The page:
One email, from February 2013, reads that the author of the audit, a non-partisan staffer, "threatened legal action if the original audit/report was not released" as the prime minister's office was trying to rewrite the report. It's not clear what became of that threat.
Other senators kicked up problems. Senator Carolyn Stewart Olsen, who pledged to do whatever it took to quell the issue, wrote of two problematic senators: "I am not certain if it is a feeling that they are independent.
Changes to language in the report were at the behest of the prime minister, who ordered that there should be no question of the qualifications of the senators he appointed. The fear amongst some, including Duffy, was that the more scrutiny was applied to his situation, the more questions would be raised of whether he was ever eligible to be appointed as the senator for PEI in the first place. Other Harper-appointed senators may have faced similar challenges, the emails show.
"As long as they maintain a residency in their province," reads a note from Harper, included in an email from Wright to his office staff, "we will deem that as sufficient."
The constitution of Canada stipulates that senators "shall be resident in the Province for which he is appointed." Duffy has not lived full-time in PEI since the 1970s.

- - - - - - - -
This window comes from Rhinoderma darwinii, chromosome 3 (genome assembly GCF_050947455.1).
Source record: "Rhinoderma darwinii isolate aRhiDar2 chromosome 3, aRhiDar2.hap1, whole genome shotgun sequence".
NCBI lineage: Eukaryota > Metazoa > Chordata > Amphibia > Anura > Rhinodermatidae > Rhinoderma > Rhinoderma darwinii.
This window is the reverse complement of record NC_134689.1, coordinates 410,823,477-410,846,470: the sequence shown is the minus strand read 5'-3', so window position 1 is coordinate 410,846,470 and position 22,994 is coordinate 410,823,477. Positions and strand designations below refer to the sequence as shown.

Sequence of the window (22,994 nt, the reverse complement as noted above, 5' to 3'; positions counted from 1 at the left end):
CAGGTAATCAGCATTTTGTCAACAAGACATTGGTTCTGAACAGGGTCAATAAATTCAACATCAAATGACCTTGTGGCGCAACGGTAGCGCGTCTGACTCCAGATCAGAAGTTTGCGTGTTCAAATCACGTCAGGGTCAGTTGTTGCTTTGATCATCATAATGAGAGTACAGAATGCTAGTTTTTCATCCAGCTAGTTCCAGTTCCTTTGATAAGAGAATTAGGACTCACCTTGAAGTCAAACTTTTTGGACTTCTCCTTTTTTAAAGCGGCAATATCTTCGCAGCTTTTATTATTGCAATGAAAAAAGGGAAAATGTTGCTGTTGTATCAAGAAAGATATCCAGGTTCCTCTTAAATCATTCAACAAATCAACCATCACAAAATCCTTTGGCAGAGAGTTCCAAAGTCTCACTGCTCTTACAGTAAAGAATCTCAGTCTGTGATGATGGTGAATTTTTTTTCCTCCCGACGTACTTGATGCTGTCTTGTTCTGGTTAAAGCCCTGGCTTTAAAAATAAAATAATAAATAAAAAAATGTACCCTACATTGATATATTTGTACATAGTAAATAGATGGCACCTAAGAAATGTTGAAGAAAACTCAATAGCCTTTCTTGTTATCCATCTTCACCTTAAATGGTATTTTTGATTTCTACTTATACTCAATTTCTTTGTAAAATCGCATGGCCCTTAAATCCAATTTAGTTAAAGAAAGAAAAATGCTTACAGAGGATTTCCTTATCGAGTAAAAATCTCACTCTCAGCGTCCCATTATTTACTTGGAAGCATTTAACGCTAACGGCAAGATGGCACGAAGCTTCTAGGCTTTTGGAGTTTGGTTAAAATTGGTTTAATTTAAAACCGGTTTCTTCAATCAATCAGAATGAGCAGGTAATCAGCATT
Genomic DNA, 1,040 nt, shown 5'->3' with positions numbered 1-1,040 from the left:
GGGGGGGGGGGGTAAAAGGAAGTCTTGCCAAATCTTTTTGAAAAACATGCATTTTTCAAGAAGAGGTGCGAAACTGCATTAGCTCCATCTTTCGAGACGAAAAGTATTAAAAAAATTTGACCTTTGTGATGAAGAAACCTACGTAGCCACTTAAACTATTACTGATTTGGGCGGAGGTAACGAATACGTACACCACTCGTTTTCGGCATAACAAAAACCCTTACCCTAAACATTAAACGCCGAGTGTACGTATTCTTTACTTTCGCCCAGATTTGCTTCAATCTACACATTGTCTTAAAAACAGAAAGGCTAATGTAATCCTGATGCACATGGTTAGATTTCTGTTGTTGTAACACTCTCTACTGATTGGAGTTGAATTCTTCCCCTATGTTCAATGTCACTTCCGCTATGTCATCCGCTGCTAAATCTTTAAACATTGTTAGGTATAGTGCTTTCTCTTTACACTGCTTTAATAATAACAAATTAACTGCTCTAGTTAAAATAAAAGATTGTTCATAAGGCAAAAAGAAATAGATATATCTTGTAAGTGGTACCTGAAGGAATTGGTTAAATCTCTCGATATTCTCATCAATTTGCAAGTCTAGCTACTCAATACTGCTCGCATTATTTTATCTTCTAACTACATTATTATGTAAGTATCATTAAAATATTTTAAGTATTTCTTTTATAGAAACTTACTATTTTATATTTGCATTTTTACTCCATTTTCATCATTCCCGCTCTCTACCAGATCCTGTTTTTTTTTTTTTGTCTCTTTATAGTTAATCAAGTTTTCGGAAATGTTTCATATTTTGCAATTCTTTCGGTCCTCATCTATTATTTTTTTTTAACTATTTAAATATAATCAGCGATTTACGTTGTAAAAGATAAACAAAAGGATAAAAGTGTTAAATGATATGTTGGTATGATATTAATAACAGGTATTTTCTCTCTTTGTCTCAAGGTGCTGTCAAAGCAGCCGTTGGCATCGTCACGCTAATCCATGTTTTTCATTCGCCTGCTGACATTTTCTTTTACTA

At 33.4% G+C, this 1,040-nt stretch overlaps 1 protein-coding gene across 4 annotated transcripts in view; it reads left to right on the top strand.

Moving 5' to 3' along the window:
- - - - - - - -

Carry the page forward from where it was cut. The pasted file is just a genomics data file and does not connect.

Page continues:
Nevertheless, the prime minister's directive later made it into the Senate audit report of Duffy, and two other senators. In February, Chris Woodcock, a senior staffer in the PMO, writes to Wright: "the PM mentioned to me that this report should say that all senators are qualified to sit in the Senate on the basis of owning a residence."
Senate majority leader Marjory LeBreton promised to ensure the prime minister's will was done.
"I will double my efforts to ensure there is no reference to the legitimacy of of Senate seats in the report," LeBreton wrote to Wright.
Another email chain between Wright and others discusses a request from Duffy to commit, in writing, that they will not refer his case to anyone, including the Royal Canadian Mounted Police.
"How can we do that?" writes Wright. "If someone thinks a crime has occurred, can we have an internal agreement not to refer it to the RCMP? I think that would be a scandal, no?"
Instead, the staffers promised to add language that they would not refer his case to "any other party."
Eventually, efforts to whitewash the reports failed. Deloitte released a report finding, amongst other things, that Duffy incurred expenses in Ottawa, despite being in another part of the country at the time.
With that report public, the Senate committee released a report echoing the auditing firm's findings.
The senator resigned from the Conservative caucus the week after, and was suspended from the Senate itself in a divisive late-night vote the following November.
Duffy's two-year suspension, without pay, was nullified in August when the prime minister dissolved Parliament and called a new election. He began receiving his $132,300 salary again on August 2.
Follow Justin Ling on Twitter: @justin_ling